Tricoli V (1998) Proton and methanol transport in poly (perfluorosulfonate) membranes containing Cs+ and H+ cations. J Electrochem Soc 145(11):3798–3801Google Scholar
  38. 38.
    He S, Lin Y, Wei Z, Zhang L, Lin J, Nazarenko S (2015) Solvent-free fabrication of proton-conducting membranes based on commercial elastomers. Polym Adv Technol 26(4):300–307Google Scholar
  39. 39.
    Bakar NY, Isa MIN (2014) Potential of ionic conductivity and transport properties solid biopolymer electrolytes based carboxymethlcellulose/chitosan polymer blend doped with dodecyltrimethyl ammonium bromide. Res J Recent Sci 3:69–74Google Scholar
  40. 40.
    Procházka I (2001) Positron annihilation spectroscopy. Mater Struct 8:55–60Google Scholar
  41. 41.
    Constantin F, Barna C, Mereuta P (2015) Positron annihilation spectroscopy studies of proton exchange membranes used in fuel cells. Polym Adv Technol 26(12):1528–1530Google Scholar
  42. 42.
    Jean YC, Mallon PE, Schrader DM (2003) Principles and applications of positron & positronium chemistry. World Scientific, USAGoogle Scholar
  43. 43.
    Olsen JV, Kirkegaard P, Pedersen NJ, Eldrup M (2007) PALSfit: a new program for the evaluation of positron lifetime spectra. Phys Status Solidi C 4(10):4004–4006Google Scholar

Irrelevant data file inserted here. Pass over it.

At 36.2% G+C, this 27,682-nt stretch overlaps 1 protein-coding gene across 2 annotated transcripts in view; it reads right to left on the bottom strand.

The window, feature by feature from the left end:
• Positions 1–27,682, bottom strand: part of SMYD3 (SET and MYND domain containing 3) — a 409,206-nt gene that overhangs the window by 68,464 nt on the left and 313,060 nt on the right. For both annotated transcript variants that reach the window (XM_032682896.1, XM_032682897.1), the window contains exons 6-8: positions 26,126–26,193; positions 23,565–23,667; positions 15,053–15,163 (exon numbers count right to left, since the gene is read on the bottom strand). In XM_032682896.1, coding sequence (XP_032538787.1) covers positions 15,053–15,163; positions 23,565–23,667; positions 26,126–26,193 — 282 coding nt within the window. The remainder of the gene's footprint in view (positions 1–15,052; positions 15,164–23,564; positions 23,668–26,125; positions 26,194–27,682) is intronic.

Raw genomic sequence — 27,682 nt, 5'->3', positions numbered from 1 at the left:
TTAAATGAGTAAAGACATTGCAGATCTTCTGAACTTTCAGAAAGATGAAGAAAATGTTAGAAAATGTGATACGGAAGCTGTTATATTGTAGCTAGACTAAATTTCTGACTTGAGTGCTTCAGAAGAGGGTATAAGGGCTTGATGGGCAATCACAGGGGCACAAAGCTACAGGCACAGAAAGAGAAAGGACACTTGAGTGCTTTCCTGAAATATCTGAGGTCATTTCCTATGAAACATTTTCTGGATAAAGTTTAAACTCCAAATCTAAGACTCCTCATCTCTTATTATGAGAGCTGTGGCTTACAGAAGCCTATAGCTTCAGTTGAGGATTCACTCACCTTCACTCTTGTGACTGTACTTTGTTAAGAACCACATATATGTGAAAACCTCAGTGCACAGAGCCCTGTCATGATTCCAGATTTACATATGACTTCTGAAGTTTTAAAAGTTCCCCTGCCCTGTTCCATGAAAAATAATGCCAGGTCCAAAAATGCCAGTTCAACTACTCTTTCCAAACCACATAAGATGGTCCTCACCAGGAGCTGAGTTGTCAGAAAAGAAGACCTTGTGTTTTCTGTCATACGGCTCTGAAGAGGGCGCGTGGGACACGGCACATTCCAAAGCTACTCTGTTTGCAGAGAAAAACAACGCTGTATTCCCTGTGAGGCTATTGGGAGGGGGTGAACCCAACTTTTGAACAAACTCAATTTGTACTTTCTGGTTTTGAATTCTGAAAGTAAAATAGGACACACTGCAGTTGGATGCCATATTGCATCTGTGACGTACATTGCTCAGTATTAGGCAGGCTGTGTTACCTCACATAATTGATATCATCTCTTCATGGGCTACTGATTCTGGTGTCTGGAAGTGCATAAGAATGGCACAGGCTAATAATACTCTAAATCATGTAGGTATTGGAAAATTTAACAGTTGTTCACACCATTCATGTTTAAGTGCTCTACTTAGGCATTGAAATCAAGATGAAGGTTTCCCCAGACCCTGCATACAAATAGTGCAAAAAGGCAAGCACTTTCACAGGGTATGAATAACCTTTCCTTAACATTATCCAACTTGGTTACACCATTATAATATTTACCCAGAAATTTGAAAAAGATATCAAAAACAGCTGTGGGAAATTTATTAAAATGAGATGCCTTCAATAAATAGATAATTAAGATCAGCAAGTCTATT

44. 44.
    De Almeida SH, Kawano Y (1999) Thermal behavior of Nafion membranes. J Therm Anal Calorim 58(3):569–577Google Scholar
  45. 45.
    Li T, Zhong G, Fu R, Yang Y (2010) Synthesis and characterization of Nafion/cross-linked PVP semi-interpenetrating polymer network membrane for direct methanol fuel cell. J Membra Sci 354(1-2):189–197Google Scholar
  46. 46.
    Abd El Keriem MS (2015) Effect of low gamma-irradiated dose on the structure of cellulose triacetate films: II. Positron annihilation spectroscopy. Amer J Polym Sci 5:35–40Google Scholar
  47. 47.
    Gruger A, Régis A, Schmatko T, Colomban P (2001) Nanostructure of Nafion® membranes at different states of hydration: an IR and Raman study. Vib Spectrosc 26(2):215–225Google Scholar
  48. 48.
    Kundu S, Simon LC, Fowler MW (2008) Comparison of two accelerated Nafion™ degradation experiments. Polym Degrad Stab 93(1):214–224Google Scholar
  49. 49.
    Falk M (1980) An infrared study of water in perfluorosulfonate (Nafion) membranes. Can J Chem 58(14):1495–1501Google Scholar
  50. 50.
    Laporta M, Pegoraro M, Zanderighi L (2000) Recast Nafion-117 thin film from water solution. Macromol Mater Eng 282(1):22–29Google Scholar
  51. 51.
    Fujimura M, Hashimoto T, Kawai H (1981) Small-angle X-ray scattering study of perfluorinated ionomer membranes. 1. Origin of two scattering maxima. Macromolecules 14(5):1309–1315Google Scholar
  52. 52.
    Lin J, Wycisk R, Pintauro PN, Kellner M (2007) Stretched recast Nafion for direct methanol fuel cells. Electrochem Solid-State Lett 10(1):B19–B22Google Scholar
  53. 53.
    Blanton TN, Koestner R (2015) Characterization of Nafion proton exchange membrane films using wide-angle X-ray diffraction. JCPDS-International Centre for Diffraction Data 1097:128–136Google Scholar
  54. 54.
    Tadokoro H (1979) Structure of crystalline polymer. John Wiley & Sons, New YorkGoogle Scholar
  55. 55.
    Haojun F, Bi S, Shifang L, Zhenji D (2002) Nanocomposite of protein-silica (titanium) organic-inorganic hybrid-a novel concept of leather making. China Leather 1:01Google Scholar
  56. 56.